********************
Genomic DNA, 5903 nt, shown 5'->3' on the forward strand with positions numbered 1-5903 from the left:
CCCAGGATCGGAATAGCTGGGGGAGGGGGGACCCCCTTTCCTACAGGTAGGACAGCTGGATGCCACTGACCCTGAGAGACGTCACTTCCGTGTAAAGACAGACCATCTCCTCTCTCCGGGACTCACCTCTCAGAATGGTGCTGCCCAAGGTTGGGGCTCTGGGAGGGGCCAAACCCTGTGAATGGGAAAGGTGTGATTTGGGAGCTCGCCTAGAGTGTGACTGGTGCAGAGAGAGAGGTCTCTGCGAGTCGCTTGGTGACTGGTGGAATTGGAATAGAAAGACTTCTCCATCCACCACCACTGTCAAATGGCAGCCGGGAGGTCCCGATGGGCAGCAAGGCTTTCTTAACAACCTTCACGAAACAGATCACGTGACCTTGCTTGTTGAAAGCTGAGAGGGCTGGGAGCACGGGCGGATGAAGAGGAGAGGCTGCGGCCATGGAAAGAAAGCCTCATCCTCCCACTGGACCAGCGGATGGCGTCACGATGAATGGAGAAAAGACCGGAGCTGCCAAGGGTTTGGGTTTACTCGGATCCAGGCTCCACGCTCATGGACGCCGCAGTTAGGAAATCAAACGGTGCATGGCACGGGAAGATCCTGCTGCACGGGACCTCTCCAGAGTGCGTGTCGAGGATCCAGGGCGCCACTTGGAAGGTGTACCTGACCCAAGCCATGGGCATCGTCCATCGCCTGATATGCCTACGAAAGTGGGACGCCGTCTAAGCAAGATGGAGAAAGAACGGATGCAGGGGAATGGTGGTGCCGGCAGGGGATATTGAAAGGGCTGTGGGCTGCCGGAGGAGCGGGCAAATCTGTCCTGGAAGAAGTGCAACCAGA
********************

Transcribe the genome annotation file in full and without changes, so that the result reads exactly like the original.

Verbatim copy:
Genomic DNA, 5903 nt, shown 5'->3' on the forward strand with positions numbered 1-5903 from the left:
CCCAGGATCGGAATAGCTGGGGGAGGGGGGACCCCCTTTCCTACAGGTAGGACAGCTGGATGCCACTGACCCTGAGAGACGTCACTTCCGTGTAAAGACAGACCATCTCCTCTCTCCGGGACTCACCTCTCAGAATGGTGCTGCCCAAGGTTGGGGCTCTGGGAGGGGCCAAACCCTGTGAATGGGAAAGGTGTGATTTGGGAGCTCGCCTAGAGTGTGACTGGTGCAGAGAGAGAGGTCTCTGCGAGTCGCTTGGTGACTGGTGGAATTGGAATAGAAAGACTTCTCCATCCACCACCACTGTCAAATGGCAGCCGGGAGGTCCCGATGGGCAGCAAGGCTTTCTTAACAACCTTCACGAAACAGATCACGTGACCTTGCTTGTTGAAAGCTGAGAGGGCTGGGAGCACGGGCGGATGAAGAGGAGAGGCTGCGGCCATGGAAAGAAAGCCTCATCCTCCCACTGGACCAGCGGATGGCGTCACGATGAATGGAGAAAAGACCGGAGCTGCCAAGGGTTTGGGTTTACTCGGATCCAGGCTCCACGCTCATGGACGCCGCAGTTAGGAAATCAAACGGTGCATGGCACGGGAAGATCCTGCTGCACGGGACCTCTCCAGAGTGCGTGTCGAGGATCCAGGGCGCCACTTGGAAGGTGTACCTGACCCAAGCCATGGGCATCGTCCATCGCCTGATATGCCTACGAAAGTGGGACGCCGTCTAAGCAAGATGGAGAAAGAACGGATGCAGGGGAATGGTGGTGCCGGCAGGGGATATTGAAAGGGCTGTGGGCTGCCGGAGGAGCGGGCAAATCTGTCCTGGAAGAAGTGCAACCAGA